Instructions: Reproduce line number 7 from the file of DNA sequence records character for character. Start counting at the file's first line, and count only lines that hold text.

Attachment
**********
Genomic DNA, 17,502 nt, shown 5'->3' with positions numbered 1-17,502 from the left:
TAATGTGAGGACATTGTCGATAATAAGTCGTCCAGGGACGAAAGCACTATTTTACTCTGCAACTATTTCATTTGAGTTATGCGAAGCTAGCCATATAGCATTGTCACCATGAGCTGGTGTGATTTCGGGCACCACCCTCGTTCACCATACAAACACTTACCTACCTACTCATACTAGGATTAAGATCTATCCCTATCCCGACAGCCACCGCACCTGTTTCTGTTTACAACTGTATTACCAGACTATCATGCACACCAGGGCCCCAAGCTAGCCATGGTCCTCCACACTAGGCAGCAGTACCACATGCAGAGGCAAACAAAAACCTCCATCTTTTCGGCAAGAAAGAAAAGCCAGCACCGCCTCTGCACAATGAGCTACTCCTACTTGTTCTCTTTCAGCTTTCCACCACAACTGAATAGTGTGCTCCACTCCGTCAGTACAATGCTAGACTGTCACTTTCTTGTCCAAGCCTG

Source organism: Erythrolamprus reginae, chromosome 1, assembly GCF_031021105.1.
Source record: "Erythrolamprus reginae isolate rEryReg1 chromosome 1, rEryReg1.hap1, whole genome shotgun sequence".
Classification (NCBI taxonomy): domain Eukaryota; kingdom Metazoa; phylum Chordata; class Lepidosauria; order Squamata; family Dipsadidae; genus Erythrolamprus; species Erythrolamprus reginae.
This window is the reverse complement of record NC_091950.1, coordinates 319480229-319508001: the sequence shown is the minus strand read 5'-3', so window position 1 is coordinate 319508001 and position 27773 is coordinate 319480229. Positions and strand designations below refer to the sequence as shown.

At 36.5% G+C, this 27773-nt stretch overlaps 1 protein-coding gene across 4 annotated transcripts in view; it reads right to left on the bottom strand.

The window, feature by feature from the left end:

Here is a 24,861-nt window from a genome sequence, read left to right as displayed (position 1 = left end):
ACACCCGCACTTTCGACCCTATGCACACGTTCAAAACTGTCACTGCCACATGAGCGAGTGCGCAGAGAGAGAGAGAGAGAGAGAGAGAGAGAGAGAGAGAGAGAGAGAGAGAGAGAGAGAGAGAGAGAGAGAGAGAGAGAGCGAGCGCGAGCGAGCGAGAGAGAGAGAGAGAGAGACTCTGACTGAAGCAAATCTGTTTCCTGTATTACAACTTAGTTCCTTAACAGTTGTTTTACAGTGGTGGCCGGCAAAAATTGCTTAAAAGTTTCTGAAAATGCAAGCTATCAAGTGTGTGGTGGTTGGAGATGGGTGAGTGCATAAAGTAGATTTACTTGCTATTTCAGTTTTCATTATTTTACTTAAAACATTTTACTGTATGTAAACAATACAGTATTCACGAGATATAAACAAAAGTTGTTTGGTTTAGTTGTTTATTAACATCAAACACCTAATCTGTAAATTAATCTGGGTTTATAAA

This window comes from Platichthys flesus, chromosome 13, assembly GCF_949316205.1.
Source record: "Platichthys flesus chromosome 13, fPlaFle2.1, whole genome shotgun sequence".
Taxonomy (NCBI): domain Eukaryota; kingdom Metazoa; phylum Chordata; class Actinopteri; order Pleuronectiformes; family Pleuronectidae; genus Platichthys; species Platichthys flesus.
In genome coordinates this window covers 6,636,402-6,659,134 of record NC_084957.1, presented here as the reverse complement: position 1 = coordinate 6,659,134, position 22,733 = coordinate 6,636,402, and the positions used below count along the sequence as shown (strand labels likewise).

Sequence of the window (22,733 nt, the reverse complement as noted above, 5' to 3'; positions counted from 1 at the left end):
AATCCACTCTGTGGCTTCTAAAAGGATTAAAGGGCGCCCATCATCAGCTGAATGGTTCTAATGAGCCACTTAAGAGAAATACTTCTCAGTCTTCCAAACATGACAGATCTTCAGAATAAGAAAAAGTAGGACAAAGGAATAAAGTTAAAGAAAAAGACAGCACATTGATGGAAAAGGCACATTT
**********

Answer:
At 36.5% G+C, this 27773-nt stretch overlaps 1 protein-coding gene across 4 annotated transcripts in view; it reads right to left on the bottom strand.